Where it is a British company held in a fiduciary structure, the way the PSC rules operate can lead to difficulties in determining who should be treated as a private joint-stock company of the underlying company, or may result in individuals or entities having no effective interest in, or control over, the UK company. The principals that are registered as private joint stock companies in the PSC registry.

For example, where a British company is wholly owned by a non-UK company which is itself owned in a non-UK trust with a non-UK company trustee, the ultimate owners of the non-UK company trustee may be registered in the PSC registration even though there is no interest in the UK company or controlling her. In addition, any individual deemed to be exercising significant influence or control over the trust must be registered on the UK company’s PSC register. While in some cases it is clear that an individual has such influence or control – for example, where they have the power to appoint and remove trustees – this is not always easy to determine, and companies rely on trustees to provide them with assistance. Accurate information about whether there are any relevant authority holders.

What steps should companies take?

While there will be a gap between the Bill being passed into law and the provisions coming into force – to give businesses time to develop the IT systems needed for this new system – as well as a transition period for existing PSCs and RLEs to comply, there is clearly a risk that Some are not informed of the new rules in a timely manner (particularly when it comes to trusts), or do not appreciate the significant penalties they face for missing a deadline. It is not clear whether Companies House plans to send notice of the new requirements to all registered PJSCs and RLEs, or whether Companies House, as is the case with the ROE regime, will take a “light” approach to penalties when it enters rules for the first time. power.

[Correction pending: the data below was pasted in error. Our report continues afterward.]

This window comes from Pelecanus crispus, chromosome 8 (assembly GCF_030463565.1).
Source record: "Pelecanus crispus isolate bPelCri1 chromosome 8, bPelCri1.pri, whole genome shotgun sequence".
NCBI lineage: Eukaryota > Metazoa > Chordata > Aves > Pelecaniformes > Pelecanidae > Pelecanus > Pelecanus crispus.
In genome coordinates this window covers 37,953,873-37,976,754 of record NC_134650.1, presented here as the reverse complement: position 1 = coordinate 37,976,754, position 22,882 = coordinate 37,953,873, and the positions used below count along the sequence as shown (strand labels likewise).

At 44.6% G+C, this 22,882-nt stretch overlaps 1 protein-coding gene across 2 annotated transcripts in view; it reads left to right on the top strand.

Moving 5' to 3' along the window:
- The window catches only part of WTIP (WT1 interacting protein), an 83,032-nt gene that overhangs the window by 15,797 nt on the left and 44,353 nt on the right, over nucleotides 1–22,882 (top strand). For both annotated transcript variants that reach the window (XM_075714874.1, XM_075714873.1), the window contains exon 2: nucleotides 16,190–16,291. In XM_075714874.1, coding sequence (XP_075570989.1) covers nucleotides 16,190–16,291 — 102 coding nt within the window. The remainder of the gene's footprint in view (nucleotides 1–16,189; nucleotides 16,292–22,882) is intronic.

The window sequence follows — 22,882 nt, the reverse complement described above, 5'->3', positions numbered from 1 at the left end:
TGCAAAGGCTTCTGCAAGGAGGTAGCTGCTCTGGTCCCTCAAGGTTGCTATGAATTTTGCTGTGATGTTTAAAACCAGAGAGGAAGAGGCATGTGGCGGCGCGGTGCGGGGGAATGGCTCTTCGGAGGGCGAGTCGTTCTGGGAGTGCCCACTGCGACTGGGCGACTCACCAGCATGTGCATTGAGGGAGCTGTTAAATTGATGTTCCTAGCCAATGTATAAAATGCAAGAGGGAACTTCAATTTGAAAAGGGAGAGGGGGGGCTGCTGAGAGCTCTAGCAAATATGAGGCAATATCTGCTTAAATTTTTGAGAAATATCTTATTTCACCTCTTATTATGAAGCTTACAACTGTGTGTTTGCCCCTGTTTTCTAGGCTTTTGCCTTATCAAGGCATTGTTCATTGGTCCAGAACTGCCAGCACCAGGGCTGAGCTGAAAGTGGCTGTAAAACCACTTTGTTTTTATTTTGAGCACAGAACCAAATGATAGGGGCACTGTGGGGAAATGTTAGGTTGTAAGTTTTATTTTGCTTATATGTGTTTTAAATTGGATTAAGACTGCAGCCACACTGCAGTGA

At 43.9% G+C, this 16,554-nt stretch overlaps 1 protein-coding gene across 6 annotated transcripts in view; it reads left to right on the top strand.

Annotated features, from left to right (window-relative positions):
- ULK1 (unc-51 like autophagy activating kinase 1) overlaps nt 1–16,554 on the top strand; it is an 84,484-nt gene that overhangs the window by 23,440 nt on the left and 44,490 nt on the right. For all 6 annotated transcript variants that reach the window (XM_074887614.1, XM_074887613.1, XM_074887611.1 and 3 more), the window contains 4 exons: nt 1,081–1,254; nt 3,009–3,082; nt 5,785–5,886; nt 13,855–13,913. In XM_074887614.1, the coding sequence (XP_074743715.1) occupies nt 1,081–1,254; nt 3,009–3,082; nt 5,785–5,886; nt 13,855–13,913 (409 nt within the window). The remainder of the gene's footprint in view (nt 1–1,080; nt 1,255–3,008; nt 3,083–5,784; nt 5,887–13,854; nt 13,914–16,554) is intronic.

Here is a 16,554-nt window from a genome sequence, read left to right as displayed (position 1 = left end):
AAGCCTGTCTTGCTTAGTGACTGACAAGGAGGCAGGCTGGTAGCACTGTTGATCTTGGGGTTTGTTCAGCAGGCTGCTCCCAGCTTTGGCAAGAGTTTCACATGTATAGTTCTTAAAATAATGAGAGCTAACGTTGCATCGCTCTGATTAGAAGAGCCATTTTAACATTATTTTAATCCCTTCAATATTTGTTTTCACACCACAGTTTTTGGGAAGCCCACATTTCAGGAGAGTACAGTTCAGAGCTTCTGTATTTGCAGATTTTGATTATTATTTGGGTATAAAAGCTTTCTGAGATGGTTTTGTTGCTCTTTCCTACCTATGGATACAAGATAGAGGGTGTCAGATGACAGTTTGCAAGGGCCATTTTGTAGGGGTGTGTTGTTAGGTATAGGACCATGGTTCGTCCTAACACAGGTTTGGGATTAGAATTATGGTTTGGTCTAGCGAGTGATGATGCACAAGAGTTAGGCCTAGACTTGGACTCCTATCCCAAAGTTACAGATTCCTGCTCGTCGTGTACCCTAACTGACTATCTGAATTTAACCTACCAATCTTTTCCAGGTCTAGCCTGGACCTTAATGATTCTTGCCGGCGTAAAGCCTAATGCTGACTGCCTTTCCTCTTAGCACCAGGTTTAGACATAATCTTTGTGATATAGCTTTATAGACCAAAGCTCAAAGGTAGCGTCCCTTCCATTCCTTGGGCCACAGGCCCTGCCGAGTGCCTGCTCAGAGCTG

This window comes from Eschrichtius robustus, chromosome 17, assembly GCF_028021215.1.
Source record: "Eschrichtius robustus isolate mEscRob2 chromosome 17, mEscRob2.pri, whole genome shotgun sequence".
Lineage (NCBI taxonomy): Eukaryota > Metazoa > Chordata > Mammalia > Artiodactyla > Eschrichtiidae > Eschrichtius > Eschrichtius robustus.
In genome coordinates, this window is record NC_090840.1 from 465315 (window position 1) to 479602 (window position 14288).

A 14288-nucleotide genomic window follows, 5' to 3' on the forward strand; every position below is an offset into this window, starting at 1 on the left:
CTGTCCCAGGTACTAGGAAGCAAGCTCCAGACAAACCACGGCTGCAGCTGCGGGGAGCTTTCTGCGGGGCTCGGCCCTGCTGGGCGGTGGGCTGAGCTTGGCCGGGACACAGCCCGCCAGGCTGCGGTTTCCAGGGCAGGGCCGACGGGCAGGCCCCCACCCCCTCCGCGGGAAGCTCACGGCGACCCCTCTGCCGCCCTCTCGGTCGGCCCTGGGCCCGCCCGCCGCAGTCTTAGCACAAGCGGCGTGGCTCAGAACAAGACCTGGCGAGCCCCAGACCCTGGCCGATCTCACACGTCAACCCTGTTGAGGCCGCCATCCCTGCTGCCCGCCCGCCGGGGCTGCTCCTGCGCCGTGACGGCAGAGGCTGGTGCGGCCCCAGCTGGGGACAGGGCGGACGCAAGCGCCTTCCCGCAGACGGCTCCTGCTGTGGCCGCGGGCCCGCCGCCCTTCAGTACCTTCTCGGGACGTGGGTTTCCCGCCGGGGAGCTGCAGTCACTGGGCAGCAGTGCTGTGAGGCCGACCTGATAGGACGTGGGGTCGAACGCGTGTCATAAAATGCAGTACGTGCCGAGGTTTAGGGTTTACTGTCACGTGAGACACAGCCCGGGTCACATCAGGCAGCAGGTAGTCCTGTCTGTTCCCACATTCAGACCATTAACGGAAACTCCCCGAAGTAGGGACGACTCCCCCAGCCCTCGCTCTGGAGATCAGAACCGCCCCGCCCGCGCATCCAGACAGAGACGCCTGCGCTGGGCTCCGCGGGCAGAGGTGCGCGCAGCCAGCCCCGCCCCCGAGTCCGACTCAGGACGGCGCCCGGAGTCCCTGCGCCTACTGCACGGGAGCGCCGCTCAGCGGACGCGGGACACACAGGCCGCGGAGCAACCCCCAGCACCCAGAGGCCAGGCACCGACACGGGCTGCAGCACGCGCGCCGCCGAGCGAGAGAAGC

However, companies should not wait for Companies House to take the lead, and should take steps now to ensure that their private security firms and stakeholder organizations are aware of the new requirements, so they can start preparing once the bill is passed.

If you have any questions about how the issues raised affect you, please contact us.

This article is part of a series on transparency issues, including articles covering:

  • The latest disclosure obligations in the UK
  • Useful ownership records and trusts that own UK lands
  • Log of external entities – missed deadlines and incorrect information
  • External Entity Record – Changes that affect trust structures and require additional information
  • Is public access to useful UK property records here to stay?

(Tags for translation) Law